High School Relationships

High School Relationships

Young love is messy, but worth it

By Iris Lee 

I’ll admit it: love bewilders me. My parents, though quite open minded, do warn me about the messy dating world. “Save it for college,” they say, like the traditional Asian-American parents they are. “Even better, after college.”

Thankfully, they leave the ultimate choice to me, and I couldn’t appreciate the chance more.  Although I understand a parent’s concerns with a child’s age, academics, and maturity, it’s best as an individual choice.

School builds the foundation the rest of our life is supposed to stand on with basic subjects like math and English—relationships should just as easily fall into its own subject category in high school. It’s a perfect time to learn: during this developmental period, students are old enough to tackle this complex subject, but haven’t fully solidified their opinions yet. They are teetering on the peak of immaturity and maturity, waiting for the right moment to pull them back from the edge or to shove them forward.  While nurturing a high school relationship is a risky move, it’s also one of the best ways to pull a teenager safely away from immaturity. The bond not only gives individuals insight and better prepares them for their social future, but when approached with sincere purposes, also instills lifelong moral values. Parents often try to drill these very values into their children, and while it sometimes works, there is nothing more effective than hearing it from an equal.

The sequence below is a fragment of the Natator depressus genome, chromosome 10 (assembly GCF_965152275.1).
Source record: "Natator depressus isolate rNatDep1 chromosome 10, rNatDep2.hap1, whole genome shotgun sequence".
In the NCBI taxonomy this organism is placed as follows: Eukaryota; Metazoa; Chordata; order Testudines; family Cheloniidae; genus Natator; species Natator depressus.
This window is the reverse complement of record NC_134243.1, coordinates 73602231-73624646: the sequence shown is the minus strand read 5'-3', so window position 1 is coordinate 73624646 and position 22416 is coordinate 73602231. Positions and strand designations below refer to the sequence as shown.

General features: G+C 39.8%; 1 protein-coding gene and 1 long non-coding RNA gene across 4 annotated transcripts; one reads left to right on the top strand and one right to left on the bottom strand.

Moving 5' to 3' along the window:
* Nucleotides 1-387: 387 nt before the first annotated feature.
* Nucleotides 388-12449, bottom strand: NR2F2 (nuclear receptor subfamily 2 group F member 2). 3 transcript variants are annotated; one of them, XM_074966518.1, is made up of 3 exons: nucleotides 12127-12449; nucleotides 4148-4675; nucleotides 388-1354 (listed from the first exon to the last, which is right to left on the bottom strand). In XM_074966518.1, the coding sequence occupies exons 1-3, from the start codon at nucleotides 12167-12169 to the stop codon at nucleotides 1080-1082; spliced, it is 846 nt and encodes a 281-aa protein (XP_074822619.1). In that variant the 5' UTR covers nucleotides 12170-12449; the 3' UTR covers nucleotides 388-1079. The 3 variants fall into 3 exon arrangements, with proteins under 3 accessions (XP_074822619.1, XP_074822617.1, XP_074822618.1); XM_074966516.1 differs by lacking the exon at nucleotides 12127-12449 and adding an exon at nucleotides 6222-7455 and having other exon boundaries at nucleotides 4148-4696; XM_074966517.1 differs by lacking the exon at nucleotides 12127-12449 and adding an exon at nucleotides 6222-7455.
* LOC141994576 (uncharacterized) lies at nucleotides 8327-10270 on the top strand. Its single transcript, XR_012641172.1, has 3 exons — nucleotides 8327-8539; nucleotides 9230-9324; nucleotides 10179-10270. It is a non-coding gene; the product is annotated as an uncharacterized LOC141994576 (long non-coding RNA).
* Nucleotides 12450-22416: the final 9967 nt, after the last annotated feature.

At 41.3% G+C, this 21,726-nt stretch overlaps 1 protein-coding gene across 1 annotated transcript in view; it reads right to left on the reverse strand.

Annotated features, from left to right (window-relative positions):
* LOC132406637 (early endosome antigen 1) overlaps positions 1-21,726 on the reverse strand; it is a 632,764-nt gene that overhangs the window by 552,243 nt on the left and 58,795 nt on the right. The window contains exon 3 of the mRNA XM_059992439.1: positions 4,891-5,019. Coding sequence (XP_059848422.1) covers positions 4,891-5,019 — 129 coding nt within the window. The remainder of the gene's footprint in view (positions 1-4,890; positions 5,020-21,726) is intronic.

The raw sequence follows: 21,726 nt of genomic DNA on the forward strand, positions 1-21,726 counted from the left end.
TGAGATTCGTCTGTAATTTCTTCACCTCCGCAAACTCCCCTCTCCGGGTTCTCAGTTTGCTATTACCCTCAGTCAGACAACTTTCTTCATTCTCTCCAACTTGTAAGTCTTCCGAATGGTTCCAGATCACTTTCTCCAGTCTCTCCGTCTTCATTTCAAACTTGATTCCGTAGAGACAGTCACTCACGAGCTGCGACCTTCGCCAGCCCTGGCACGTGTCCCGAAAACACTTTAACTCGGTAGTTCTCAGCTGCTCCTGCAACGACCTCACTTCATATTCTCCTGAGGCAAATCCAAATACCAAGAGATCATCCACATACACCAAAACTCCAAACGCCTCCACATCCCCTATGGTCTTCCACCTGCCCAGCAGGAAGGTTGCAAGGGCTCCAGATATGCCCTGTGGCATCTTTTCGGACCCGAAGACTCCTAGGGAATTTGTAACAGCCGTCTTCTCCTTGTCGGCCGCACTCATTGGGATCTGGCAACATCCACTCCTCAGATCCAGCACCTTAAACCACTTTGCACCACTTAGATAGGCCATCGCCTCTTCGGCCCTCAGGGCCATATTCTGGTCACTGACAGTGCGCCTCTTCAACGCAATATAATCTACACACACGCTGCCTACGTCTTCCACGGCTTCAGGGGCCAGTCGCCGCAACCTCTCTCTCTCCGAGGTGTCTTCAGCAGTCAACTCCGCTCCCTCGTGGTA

I see these high school relationships as opportunities to grow and prosper. When two people meet and fall in love, they begin to weave a beautiful tale of two and embark on a journey together. These two people venture into a sort of wilderness, exposed to a new world they never would have opened up if it weren’t for the dating game.

She’ll struggle trying to understand his beliefs, he’ll pound the desk with frustration when she doesn’t get it, and sometimes, the two might give up and paint a solemn “the end” in their final pages. It happens, and someday, after realizing their mistakes, they will flip back through their ancient fairytales and learn from the relationship. But if the two make a choice to persevere and work through the kinks together, they will both learn so much about themselves and store the memories for the future.

Young love is valuable. Rather than sheltering high school students from reality, we should let them freely explore this path of love and hate with common sense and respectful morals. It’s much more than just flirts and games—it’s another way to get ahead in life by empathizing with another individual and discovering yourself along the way.

Indulge a little. If you have honest intentions, take the risk. You may just emerge with clearer vision.